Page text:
It’s Holi season! The festival of colors that signifies the onset of spring season, and the victory of good over evil, is only two days away. Holi is popular across the globe for the colors that revellers throw on each other, leaving the festival-goers and the streets drenched in colour by the evening. Today, we’re going to talk about this unique festival, it’s significance in Hindu Mythology, and how it began.
The Globalisation of Holi
Holi is one of the most important festivals of Hinduism. Every year, the festivals is celebrated by millions throughout the world. Although It’s traditionally a Hindu festival which is majorly celebrated in India, it has started spreading throughout the world, thanks to Globalisation. In the past few years Holi’s popularity has spread to as far as USA, Australia, and Europe. Every year, they organise 5k ‘Color Runs’, ‘Color Festivals, etc. Moreover, tourists from all over the world click to India every year to witness this amazing experience of a festival.
When is Holi Celebrated?
Holi is celebrated on the full moon of the Phalgun month according to the Hindu moon calender. Celebrations across the country begin on the full moon EVE, and continue till the next day. In terms of English calender, it usually falls between February’s end and the middle of March. However, in certain rare cases, like in this year, when there are two full moons, it is celebrated from the first one.
The first day of Holi is also called as ‘Holika Dahan’, or Chhoti Holi. Fetstival-goers traditionally form local groups and gather around a bonfire, that signifies the burning of the evil monstress Holika, as well as the triumph of good over evil. They also perform various religious rituals, including prayers to the Gods that any evil inside of them is destroyed.
How did Holi begin?
Holi has various celebrations which come from various Hindu legends. However, there is one that is widely believed to be the most likely origin of the festival. This legend has it, that the celebration’s name originated from Holika, the Hindu demon king Hiranyakashipu’s sister. It is said that the demon king was granted immortality with five powers:
- He couldn’t be killed neither by animals nor humans
- He could be killed neither indoors nor outdoors
- He could be killed neither during the day nor at night
- He could be killed on neither land, water nor air
- He could be killed by neither projectile nor handheld weapons.
The pride of immortality drove him evil and he began killing all those who disobeyed him. So, his son Prahlad decided to kill him. Upon finding out about this, the king asked his sister Holika for help; they planned that she would wear a fire-proof cloak and take Prahlad into a bonfire with her.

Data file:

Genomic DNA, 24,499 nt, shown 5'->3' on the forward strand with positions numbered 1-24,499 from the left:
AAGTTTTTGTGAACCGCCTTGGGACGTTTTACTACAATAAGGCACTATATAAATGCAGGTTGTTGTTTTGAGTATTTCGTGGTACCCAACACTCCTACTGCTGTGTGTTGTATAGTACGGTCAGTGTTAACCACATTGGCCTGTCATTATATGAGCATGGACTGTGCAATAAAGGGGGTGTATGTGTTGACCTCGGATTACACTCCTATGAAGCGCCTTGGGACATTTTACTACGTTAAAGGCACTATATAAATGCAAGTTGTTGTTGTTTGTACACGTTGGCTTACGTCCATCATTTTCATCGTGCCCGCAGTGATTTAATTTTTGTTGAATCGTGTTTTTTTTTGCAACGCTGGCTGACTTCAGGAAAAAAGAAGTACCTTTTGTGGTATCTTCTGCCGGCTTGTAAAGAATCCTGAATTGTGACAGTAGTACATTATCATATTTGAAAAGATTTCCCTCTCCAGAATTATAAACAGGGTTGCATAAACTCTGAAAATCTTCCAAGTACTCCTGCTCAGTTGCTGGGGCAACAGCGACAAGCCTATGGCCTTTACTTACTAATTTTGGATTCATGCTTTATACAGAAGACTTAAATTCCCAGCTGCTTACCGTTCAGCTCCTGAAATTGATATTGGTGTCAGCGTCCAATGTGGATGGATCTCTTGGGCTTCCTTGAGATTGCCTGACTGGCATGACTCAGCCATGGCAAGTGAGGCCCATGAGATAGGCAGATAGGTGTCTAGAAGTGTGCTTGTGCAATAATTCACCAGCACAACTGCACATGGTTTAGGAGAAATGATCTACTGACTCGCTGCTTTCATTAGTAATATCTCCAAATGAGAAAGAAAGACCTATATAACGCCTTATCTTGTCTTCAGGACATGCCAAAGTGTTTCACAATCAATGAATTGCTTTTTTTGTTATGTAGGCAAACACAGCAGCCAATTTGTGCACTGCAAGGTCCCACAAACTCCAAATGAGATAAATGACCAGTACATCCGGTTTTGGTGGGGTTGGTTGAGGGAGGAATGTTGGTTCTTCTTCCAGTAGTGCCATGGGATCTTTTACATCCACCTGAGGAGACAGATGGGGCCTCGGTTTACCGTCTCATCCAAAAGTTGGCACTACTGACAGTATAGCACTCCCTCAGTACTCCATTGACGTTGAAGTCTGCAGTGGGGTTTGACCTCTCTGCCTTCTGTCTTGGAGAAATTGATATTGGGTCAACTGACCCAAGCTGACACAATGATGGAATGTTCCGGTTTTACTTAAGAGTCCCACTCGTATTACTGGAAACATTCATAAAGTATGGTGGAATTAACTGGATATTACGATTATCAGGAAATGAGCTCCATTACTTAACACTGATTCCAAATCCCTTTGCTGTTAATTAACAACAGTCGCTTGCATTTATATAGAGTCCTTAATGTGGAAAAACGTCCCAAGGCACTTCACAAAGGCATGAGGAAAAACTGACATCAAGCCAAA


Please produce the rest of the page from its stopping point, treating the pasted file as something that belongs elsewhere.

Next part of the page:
However, as soon as they got to the bonfire, the cloak flew from her shoulders and covered Prahlad; he was protected while Holika burnt to death. In the legend, the Lord Vishnu then appeared as Narsinmha, to kill Hiranyakashipu by sidestepping his five powers.
He took the form of Narasimha, a half-human and half-lion; he met him on a doorstep, which is neither indoors nor outdoors; he appeared at dusk, which is neither daylight nor dusk; he placed his father on his lap, which is neither land, water nor air; and he attacked him with his lion claws, which are neither projectile nor handheld weapons.
While Hiranyakashipu and Holika signified evil, Vishnu and Prahlad represented good. The story shows the glory of good over evil, which is why it is tied with the festival.
Another popular origin of the festival is the legend of Krishna. The Hindu deity, embarrased by his dark blue skin, told his mother he was worried his love Radha would not accept him. She told him to colour Radha’s face whatever colour he wanted; when he did, they became a couple.
Why colors are thrown in the air ?
The day after Choti Holi is called Badu Holi, or Rangwali Holi. This is when the famous colourful powders called gulaals are thrown in the air, mixed with colored water from water guns and colored water balloons so that the powder sticks to people.
The coloured powder – or gulal – thrown during the festival comes from the legend of Krishna started above. Today, anyone at Holi is fair game to be covered in the perfumed powder as a celebration of Krishna and Radha’s love, regardless of age or social status. The powder also signifies the coming of spring and all the new colours it brings to nature.
Historically, the gulal was made of turmeric, paste and flower extracts, but today synthetic versions are largely used.
The four main powder colours are used to represent different things. Red reflects love and fertility, blue is the colour of Krishna, yellow is the colour of turmeric and green symbolises spring and new beginnings.
So this was the story behind the Historic Holi Festival. Here’s wishing all of you a happy and safe Holi from team HiTech Gazette!